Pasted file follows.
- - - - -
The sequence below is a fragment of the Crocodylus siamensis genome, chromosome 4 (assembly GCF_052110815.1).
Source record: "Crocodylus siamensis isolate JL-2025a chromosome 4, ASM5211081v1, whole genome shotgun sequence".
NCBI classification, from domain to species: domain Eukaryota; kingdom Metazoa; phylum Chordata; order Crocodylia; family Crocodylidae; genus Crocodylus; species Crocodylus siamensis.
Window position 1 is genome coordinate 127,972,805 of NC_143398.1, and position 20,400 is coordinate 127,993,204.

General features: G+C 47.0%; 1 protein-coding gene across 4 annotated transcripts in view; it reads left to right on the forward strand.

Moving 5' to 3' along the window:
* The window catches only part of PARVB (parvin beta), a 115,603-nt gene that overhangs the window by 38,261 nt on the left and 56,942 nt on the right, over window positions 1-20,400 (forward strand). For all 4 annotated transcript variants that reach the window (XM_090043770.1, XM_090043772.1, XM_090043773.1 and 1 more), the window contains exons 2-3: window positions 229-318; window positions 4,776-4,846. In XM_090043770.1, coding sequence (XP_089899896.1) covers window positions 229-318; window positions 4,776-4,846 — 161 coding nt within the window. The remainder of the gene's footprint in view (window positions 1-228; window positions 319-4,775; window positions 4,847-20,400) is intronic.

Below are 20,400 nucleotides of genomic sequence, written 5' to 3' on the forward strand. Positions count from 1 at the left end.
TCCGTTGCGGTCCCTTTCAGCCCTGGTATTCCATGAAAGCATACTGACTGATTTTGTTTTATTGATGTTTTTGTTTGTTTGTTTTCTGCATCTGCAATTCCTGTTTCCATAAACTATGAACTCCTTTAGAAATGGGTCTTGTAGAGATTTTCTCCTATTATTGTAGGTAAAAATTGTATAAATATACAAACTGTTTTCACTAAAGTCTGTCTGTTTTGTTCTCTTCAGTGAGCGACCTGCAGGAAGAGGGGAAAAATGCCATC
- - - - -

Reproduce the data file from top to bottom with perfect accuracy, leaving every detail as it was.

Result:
The sequence below is a fragment of the Crocodylus siamensis genome, chromosome 4 (assembly GCF_052110815.1).
Source record: "Crocodylus siamensis isolate JL-2025a chromosome 4, ASM5211081v1, whole genome shotgun sequence".
NCBI classification, from domain to species: domain Eukaryota; kingdom Metazoa; phylum Chordata; order Crocodylia; family Crocodylidae; genus Crocodylus; species Crocodylus siamensis.
Window position 1 is genome coordinate 127,972,805 of NC_143398.1, and position 20,400 is coordinate 127,993,204.

General features: G+C 47.0%; 1 protein-coding gene across 4 annotated transcripts in view; it reads left to right on the forward strand.

Moving 5' to 3' along the window:
* The window catches only part of PARVB (parvin beta), a 115,603-nt gene that overhangs the window by 38,261 nt on the left and 56,942 nt on the right, over window positions 1-20,400 (forward strand). For all 4 annotated transcript variants that reach the window (XM_090043770.1, XM_090043772.1, XM_090043773.1 and 1 more), the window contains exons 2-3: window positions 229-318; window positions 4,776-4,846. In XM_090043770.1, coding sequence (XP_089899896.1) covers window positions 229-318; window positions 4,776-4,846 — 161 coding nt within the window. The remainder of the gene's footprint in view (window positions 1-228; window positions 319-4,775; window positions 4,847-20,400) is intronic.

Below are 20,400 nucleotides of genomic sequence, written 5' to 3' on the forward strand. Positions count from 1 at the left end.
TCCGTTGCGGTCCCTTTCAGCCCTGGTATTCCATGAAAGCATACTGACTGATTTTGTTTTATTGATGTTTTTGTTTGTTTGTTTTCTGCATCTGCAATTCCTGTTTCCATAAACTATGAACTCCTTTAGAAATGGGTCTTGTAGAGATTTTCTCCTATTATTGTAGGTAAAAATTGTATAAATATACAAACTGTTTTCACTAAAGTCTGTCTGTTTTGTTCTCTTCAGTGAGCGACCTGCAGGAAGAGGGGAAAAATGCCATC